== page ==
Bronchial adenoma is a rare type of cancer that starts in the mucous glands and ducts of the lung airways (bronchi) or windpipe (trachea), and in the salivary glands.
Although the word “adenoma” means a noncancerous tumor, most bronchial adenomas are cancer and can spread to other parts of the body. Yet they often grow slowly and are treatable, so if you have one, keep in mind that they have a good outlook.
Adenoid cystic carcinoma usually starts in the salivary glands in the mouthand throat. It also can affect the trachea, tear glands in the eyes, sweat glands, or a woman’s uterus, vulva, or breasts.
Mucoepidermoid carcinoma happens in the salivary glands. Most cancers of this type affect the parotid glands in front of the ears.
Doctors don’t know the exact cause. Genes may play a role in some forms of this cancer.
People with an inherited disease called multiple endocrine neoplasia type 1 (MEN) are more likely to get lung carcinoid tumors. Having radiation to your head and neck can raise your risk for mucoepidermoid carcinoma.
Which kinds of symptoms you eventually get depends on where the cancer is located.
Carcinoid tumor symptoms include:
- Cough, sometimes with blood
- Shortness of breath
- Chest pain
- Flushing of the face
- Infections such as pneumonia
Adenoid cystic carcinoma symptoms include:
- Lump on the roof of the mouth, under the tongue, or in the bottom of the mouth
- Trouble swallowing
- Hoarse voice
- Numbness in the jaw, roof of the mouth, face, or tongue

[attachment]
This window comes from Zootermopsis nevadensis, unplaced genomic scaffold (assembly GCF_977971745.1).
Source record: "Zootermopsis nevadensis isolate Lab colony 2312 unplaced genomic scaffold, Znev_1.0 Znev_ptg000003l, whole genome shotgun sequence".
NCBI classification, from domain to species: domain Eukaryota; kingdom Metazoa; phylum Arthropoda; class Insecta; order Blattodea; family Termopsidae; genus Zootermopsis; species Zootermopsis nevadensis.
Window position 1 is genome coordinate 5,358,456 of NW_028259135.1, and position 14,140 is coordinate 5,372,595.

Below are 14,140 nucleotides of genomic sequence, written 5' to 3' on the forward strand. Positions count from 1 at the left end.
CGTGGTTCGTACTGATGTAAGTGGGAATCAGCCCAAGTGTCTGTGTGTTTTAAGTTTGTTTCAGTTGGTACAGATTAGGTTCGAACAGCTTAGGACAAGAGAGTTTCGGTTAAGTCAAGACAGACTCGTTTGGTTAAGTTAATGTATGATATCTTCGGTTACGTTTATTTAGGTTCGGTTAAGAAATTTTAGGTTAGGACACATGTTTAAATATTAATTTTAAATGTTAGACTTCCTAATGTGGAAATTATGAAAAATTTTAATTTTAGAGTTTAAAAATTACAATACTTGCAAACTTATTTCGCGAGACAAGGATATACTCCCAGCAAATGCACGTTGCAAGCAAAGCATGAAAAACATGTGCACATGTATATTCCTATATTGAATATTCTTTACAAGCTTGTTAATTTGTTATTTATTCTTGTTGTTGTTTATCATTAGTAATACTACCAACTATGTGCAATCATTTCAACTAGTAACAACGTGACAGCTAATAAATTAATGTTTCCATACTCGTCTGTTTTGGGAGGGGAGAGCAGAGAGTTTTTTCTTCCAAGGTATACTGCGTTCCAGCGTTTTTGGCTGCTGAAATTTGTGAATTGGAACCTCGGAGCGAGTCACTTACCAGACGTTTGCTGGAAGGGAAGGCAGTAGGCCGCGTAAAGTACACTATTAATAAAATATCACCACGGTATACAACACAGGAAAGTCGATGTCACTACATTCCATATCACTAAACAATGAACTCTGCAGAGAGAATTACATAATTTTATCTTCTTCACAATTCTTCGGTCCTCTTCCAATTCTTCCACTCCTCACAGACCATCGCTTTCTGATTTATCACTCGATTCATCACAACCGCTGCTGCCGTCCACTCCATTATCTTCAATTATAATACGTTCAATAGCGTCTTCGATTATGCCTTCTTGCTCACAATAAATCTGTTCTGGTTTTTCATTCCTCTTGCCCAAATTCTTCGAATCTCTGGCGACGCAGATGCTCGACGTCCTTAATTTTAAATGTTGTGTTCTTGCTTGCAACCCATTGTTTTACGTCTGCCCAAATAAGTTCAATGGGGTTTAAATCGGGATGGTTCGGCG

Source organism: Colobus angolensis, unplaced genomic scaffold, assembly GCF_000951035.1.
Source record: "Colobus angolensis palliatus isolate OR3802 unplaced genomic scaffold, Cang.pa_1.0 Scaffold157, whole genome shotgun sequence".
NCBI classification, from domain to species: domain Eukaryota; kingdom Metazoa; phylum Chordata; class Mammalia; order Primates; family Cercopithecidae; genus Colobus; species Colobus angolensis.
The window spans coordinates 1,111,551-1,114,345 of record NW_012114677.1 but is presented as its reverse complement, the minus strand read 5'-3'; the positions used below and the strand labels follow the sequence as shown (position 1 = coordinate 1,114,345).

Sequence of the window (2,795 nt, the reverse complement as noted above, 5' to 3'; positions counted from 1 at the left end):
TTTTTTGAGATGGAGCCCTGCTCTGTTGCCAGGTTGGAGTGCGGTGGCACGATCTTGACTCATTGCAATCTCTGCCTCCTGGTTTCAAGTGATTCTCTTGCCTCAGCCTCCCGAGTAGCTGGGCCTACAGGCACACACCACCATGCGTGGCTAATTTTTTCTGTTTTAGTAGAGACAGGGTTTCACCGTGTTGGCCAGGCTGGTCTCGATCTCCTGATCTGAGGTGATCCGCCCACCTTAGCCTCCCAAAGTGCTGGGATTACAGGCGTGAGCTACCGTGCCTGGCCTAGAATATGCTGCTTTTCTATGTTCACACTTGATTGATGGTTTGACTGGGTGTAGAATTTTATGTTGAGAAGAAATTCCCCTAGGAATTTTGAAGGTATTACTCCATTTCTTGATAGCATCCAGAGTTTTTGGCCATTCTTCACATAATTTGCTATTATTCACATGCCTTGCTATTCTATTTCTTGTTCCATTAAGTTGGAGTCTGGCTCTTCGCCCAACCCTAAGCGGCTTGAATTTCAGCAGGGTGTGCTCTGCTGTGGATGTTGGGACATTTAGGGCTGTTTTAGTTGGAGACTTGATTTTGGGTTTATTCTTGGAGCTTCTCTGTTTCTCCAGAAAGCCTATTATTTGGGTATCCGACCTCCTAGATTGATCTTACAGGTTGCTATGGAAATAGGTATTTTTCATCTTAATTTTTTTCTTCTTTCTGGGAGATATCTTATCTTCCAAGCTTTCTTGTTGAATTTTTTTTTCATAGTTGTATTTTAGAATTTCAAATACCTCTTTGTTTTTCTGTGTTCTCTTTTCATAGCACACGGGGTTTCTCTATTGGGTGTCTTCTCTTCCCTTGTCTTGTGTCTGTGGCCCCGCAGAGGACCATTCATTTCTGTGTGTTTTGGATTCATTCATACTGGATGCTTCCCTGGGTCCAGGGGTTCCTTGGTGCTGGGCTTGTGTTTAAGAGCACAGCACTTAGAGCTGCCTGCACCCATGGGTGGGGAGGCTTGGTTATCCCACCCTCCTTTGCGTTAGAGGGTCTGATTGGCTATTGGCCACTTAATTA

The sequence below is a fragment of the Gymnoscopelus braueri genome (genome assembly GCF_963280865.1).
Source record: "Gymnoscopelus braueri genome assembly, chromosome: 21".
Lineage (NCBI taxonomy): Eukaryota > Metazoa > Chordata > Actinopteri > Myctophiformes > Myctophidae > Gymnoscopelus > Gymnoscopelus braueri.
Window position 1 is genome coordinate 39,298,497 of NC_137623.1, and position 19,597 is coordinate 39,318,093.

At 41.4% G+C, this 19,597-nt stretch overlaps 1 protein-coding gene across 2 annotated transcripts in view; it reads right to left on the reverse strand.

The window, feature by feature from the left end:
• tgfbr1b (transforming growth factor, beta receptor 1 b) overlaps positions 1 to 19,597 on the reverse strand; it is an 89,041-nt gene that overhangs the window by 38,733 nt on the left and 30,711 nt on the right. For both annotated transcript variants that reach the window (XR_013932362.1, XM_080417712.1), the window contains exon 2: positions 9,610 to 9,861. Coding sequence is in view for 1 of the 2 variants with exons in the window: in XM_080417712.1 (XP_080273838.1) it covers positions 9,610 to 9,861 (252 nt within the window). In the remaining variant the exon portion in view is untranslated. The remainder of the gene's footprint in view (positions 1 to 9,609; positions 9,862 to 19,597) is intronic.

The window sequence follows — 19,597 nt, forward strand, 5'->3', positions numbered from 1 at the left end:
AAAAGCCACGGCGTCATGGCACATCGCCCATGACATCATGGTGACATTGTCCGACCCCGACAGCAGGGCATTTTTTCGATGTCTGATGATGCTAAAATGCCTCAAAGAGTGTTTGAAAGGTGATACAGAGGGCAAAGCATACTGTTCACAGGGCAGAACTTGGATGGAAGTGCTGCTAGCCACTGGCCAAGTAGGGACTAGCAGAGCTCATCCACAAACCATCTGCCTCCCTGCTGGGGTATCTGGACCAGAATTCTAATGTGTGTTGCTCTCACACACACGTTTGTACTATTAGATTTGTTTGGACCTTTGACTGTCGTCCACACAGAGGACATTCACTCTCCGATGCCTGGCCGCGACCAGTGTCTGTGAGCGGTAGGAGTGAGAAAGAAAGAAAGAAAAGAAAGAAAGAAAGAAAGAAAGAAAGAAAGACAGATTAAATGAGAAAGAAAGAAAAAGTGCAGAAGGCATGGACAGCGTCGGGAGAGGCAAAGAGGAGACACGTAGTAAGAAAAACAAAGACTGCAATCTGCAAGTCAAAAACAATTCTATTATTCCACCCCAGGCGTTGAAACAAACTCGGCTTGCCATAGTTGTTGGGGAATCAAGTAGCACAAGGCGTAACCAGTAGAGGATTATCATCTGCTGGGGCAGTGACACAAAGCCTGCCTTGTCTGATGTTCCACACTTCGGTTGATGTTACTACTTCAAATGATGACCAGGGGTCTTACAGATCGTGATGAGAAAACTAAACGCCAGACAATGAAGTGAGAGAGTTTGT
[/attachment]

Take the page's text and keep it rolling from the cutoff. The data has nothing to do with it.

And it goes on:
- Bump under the jaw or in front of the ear
Mucoepidermoid carcinoma symptoms include:
- Swelling in the glands near your ears, under your lower jaw, or in your mouth
- Numbness or weakness of your face
- Pain in your face
To diagnose bronchial adenoma, your doctor may give you one or more of these tests:
Biopsy removes a small piece of tissue. A specialist checks the sample under a microscope to see if it’s cancer.
X-rayuses low doses of radiation to make images of structures inside your body. A chest X-ray can look for a tumor in your lungs.
MRI, or magnetic resonance imaging,uses powerful magnets and radio waves to make pictures of organs and structures inside your body. It can show the size of the tumor. You may get a liquid to drink, or into a vein before the test. This contrast dye will help create a clearer picture.
Your doctor might also do other types of scans to look for the tumor and see if it has spread.
Which treatment you get depends on your:
- Type and stage of cancer
Surgery. This is the main treatment for bronchial adenomas. The surgeon will remove the cancer and some of the tissue around it. Lymph nodes around the tumor may also be removed to stop the disease from spreading.
Most often, you’ll get radiation from a machine outside your body. Another option is to have tiny radioactive pellets implanted near the tumor. A few days later, your doctor will take them out.
Radiation can cause side effects such as:
- Skin redness in the area where you got treatment
- Sore throat and mouth
- Shortness of breath
These problems should go away once you stop the treatment.
Chemotherapy. Chemo uses drugs to kill cancer cells all over your body. You get it through a vein (IV) or as a pill. You may get chemo along with other treatments if your cancer has spread. Or, you might get it after surgery to kill any cancer cells left behind.
Possible side effects from chemo include:
- Nausea and vomiting
- Hair loss
- Loss of appetite
- Increased risk of infection
Targeted therapy.These treatments look for proteins or genes that are unique to your cancer, and that help it grow. Then it targets those substances to stop the cancer from spreading.